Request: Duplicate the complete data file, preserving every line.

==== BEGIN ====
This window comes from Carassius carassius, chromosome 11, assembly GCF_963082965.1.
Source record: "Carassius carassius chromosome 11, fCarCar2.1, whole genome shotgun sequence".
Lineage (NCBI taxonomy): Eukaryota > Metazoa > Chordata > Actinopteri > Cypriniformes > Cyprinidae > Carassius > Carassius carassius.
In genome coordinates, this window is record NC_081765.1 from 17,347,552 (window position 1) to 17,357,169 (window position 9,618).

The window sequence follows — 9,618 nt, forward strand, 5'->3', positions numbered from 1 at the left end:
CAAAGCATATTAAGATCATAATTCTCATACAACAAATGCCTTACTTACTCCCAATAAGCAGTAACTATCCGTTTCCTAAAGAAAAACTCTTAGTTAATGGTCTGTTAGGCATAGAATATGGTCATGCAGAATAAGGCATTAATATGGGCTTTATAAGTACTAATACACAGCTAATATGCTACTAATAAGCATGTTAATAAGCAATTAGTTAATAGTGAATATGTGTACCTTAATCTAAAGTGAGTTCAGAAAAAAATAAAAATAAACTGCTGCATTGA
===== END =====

This window comes from Carassius carassius, chromosome 11, assembly GCF_963082965.1.
Source record: "Carassius carassius chromosome 11, fCarCar2.1, whole genome shotgun sequence".
Lineage (NCBI taxonomy): Eukaryota > Metazoa > Chordata > Actinopteri > Cypriniformes > Cyprinidae > Carassius > Carassius carassius.
In genome coordinates, this window is record NC_081765.1 from 17,347,552 (window position 1) to 17,357,169 (window position 9,618).

The window sequence follows — 9,618 nt, forward strand, 5'->3', positions numbered from 1 at the left end:
CAAAGCATATTAAGATCATAATTCTCATACAACAAATGCCTTACTTACTCCCAATAAGCAGTAACTATCCGTTTCCTAAAGAAAAACTCTTAGTTAATGGTCTGTTAGGCATAGAATATGGTCATGCAGAATAAGGCATTAATATGGGCTTTATAAGTACTAATACACAGCTAATATGCTACTAATAAGCATGTTAATAAGCAATTAGTTAATAGTGAATATGTGTACCTTAATCTAAAGTGAGTTCAGAAAAAAATAAAAATAAACTGCTGCATTGA